If you are in a vanpool, you’ve been called the life of the party before. You’re social, spirited, and trustworthy.

https://www.pexels.com/photo/man-riding-bicycle-on-city-street-310983/

Bicycle

If you bike to work, you’re an early riser who loves to spend your weekends soaking in the world around you. You probably drink black cold brew, too.

Driving Alone

Finally… If you drive alone to work, you may be considered an ‘old soul’, or perhaps you’re just a bit behind the times. Check out our commute savings calculator to see what you could be saving if you used a form of ridesharing to get to and from work instead of a single-occupancy vehicle.

So, were our assumptions accurate? We’d love if you would tweet at us with the hashtag #MyCommuteStyle and let us know how you get to work and if our first impressions were right.  

by Isabelle Brown  | 


How to Finally Start Living Up to Our New Year’s Resolutions

In December, we shared our tips on how to create the perfect New Year’s Resolutions and stick to it. Making a goal that is realistic and tangible, preparing for it in advance, and tracking it are great tactics to making it happen.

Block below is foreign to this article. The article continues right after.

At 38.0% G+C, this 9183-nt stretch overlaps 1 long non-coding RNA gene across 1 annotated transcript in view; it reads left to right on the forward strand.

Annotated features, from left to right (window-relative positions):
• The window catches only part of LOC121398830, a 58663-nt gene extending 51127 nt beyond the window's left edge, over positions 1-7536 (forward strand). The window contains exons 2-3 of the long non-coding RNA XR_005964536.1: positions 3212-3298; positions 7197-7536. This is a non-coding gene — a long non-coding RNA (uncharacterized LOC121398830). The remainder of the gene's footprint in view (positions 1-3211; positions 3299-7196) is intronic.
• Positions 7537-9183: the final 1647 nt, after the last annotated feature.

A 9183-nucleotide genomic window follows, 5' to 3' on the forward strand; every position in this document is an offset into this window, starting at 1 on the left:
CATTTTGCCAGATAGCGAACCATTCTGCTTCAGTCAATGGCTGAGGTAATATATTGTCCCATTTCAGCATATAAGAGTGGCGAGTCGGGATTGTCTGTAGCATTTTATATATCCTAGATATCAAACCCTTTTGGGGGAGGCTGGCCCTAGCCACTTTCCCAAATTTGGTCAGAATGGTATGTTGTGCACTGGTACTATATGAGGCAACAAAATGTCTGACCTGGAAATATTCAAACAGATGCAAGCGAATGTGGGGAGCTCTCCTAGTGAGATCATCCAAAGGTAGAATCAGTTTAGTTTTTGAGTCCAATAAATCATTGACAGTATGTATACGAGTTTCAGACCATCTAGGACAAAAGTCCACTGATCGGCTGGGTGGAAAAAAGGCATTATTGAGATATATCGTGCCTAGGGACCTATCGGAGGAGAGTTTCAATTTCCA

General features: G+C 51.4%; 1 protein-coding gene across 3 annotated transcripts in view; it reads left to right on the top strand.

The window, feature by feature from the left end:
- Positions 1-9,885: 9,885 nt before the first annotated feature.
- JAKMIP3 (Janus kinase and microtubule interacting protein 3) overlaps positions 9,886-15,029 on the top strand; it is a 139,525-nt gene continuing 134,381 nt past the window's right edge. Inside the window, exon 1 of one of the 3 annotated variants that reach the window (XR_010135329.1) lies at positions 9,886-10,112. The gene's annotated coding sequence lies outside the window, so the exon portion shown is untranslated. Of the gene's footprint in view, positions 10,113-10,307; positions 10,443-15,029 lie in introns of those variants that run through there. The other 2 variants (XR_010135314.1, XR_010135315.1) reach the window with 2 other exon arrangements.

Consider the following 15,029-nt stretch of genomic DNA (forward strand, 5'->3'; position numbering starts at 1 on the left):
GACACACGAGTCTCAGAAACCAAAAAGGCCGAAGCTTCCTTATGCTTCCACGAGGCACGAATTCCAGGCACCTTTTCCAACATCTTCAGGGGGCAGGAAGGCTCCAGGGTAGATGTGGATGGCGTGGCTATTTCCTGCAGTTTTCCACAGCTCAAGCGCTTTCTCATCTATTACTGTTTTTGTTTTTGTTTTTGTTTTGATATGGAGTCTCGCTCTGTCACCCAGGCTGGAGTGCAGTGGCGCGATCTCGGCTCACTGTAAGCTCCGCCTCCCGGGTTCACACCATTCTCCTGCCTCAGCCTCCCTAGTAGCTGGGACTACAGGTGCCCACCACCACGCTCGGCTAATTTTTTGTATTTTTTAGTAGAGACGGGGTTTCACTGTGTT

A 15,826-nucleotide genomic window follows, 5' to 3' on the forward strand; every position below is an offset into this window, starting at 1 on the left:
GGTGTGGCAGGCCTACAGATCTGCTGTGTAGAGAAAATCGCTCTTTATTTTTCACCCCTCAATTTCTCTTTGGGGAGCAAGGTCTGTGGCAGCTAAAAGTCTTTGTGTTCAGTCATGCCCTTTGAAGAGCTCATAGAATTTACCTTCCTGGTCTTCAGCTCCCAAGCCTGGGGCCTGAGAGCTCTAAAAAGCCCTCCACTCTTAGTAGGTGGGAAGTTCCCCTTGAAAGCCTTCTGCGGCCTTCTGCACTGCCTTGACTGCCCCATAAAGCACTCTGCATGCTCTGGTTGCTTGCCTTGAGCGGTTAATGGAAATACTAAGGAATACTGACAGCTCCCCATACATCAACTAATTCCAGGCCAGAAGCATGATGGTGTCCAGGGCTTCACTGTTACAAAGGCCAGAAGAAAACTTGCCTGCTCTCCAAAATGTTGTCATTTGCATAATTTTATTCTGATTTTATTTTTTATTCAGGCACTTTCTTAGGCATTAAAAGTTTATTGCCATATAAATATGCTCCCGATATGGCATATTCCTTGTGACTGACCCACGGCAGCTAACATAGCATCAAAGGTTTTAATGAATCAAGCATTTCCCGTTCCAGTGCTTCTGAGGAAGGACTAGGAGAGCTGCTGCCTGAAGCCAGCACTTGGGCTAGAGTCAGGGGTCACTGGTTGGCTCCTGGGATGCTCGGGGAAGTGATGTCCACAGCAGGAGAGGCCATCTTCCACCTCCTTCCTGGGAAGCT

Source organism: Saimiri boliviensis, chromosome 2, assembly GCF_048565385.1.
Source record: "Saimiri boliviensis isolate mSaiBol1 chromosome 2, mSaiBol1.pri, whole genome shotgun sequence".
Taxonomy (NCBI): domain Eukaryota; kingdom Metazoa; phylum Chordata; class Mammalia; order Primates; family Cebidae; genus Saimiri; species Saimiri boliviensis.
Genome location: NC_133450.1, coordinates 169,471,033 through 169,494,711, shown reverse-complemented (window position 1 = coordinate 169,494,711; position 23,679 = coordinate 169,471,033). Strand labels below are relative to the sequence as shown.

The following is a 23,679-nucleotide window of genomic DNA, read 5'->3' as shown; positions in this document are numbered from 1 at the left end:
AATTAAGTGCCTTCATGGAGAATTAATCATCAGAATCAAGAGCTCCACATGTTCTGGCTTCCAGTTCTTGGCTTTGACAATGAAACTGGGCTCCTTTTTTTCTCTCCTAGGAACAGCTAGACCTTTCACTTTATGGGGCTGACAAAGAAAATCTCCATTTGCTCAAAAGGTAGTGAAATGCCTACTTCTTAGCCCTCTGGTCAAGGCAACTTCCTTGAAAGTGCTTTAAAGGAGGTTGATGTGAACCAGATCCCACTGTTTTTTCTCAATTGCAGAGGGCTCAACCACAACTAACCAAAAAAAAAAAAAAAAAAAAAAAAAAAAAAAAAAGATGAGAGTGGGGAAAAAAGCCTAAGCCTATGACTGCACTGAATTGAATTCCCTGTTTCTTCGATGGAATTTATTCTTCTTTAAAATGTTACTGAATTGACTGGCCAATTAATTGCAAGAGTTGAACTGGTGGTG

We know that it’s easy to talk a big game in December before the real work begins. In January, you feel pressure to hold yourself accountable and stay true to the goals that you set. We want to share with you one final incredible way to make that resolution your reality this year.

Work as a Team

Having people on your side makes it possible to push yourself further than you thought you could. So, create a group resolution!

When discussing New Year’s resolutions, I found that the people around me had similar ideas for how to improve in 2022. Putting teamwork into action by helping one another stay determined and on track can be a great motivator.

How to Begin

To make any resolution into a group effort, make it broad enough that it can fit into each of your different lifestyles. Your resolution can be “Make more ecofriendly choices.”

Even if you don’t all have the same exact changes in mind, you are working together toward a shared end goal. One person could work on cooking more vegetarian meals. Another could get buckle down on single-use plastic. Best of all, your group can decide to form a carpool together and reduce your carbon footprint together!

Check in with Each Other

You can touch base on your goals by catching up in a group chat or planning a phone call each week. It could also be great to have a monthly reward as a team, like getting together at someone’s house for dinner or going out to a movie to celebrate working toward a shared goal.

It’s important to not place rewards solely on progress. Even if you aren’t seeing results, it doesn’t mean your work isn’t paying off. Also, remember that falling back on old habits or having a bad week does not mean you have to give up on your goals. Having a group resolution can be uplifting because you have friends cheering you on and reminding you that you’re in it together!

So, grab a couple friends or family members and make a plan together. New Year’s Resolutions can stick, and they can become staple parts of your everyday life!

by Isabelle Brown  |